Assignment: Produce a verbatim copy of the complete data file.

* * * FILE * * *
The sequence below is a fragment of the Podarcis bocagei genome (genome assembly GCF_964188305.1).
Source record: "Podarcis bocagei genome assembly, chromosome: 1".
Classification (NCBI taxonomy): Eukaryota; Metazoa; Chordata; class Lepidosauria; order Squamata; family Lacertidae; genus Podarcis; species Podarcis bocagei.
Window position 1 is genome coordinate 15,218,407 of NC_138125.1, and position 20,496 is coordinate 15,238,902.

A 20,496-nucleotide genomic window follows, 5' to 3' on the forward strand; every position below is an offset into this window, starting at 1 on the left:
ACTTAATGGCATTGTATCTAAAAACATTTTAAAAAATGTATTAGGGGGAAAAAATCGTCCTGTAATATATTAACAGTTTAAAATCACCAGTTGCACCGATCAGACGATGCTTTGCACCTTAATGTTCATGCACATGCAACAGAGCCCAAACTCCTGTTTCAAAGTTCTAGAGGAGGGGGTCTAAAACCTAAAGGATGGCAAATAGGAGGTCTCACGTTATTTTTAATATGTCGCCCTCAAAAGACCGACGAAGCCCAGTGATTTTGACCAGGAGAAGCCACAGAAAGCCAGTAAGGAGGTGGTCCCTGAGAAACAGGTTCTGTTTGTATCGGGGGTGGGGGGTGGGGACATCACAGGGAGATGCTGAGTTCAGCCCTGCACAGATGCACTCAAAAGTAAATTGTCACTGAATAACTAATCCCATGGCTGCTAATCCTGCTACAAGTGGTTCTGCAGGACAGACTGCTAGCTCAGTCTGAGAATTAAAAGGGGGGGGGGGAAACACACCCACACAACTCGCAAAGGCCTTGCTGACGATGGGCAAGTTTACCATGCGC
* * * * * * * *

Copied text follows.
The sequence below is a fragment of the Podarcis bocagei genome (genome assembly GCF_964188305.1).
Source record: "Podarcis bocagei genome assembly, chromosome: 1".
Classification (NCBI taxonomy): Eukaryota; Metazoa; Chordata; class Lepidosauria; order Squamata; family Lacertidae; genus Podarcis; species Podarcis bocagei.
Window position 1 is genome coordinate 15,218,407 of NC_138125.1, and position 20,496 is coordinate 15,238,902.

A 20,496-nucleotide genomic window follows, 5' to 3' on the forward strand; every position below is an offset into this window, starting at 1 on the left:
ACTTAATGGCATTGTATCTAAAAACATTTTAAAAAATGTATTAGGGGGAAAAAATCGTCCTGTAATATATTAACAGTTTAAAATCACCAGTTGCACCGATCAGACGATGCTTTGCACCTTAATGTTCATGCACATGCAACAGAGCCCAAACTCCTGTTTCAAAGTTCTAGAGGAGGGGGTCTAAAACCTAAAGGATGGCAAATAGGAGGTCTCACGTTATTTTTAATATGTCGCCCTCAAAAGACCGACGAAGCCCAGTGATTTTGACCAGGAGAAGCCACAGAAAGCCAGTAAGGAGGTGGTCCCTGAGAAACAGGTTCTGTTTGTATCGGGGGTGGGGGGTGGGGACATCACAGGGAGATGCTGAGTTCAGCCCTGCACAGATGCACTCAAAAGTAAATTGTCACTGAATAACTAATCCCATGGCTGCTAATCCTGCTACAAGTGGTTCTGCAGGACAGACTGCTAGCTCAGTCTGAGAATTAAAAGGGGGGGGGGGAAACACACCCACACAACTCGCAAAGGCCTTGCTGACGATGGGCAAGTTTACCATGCGC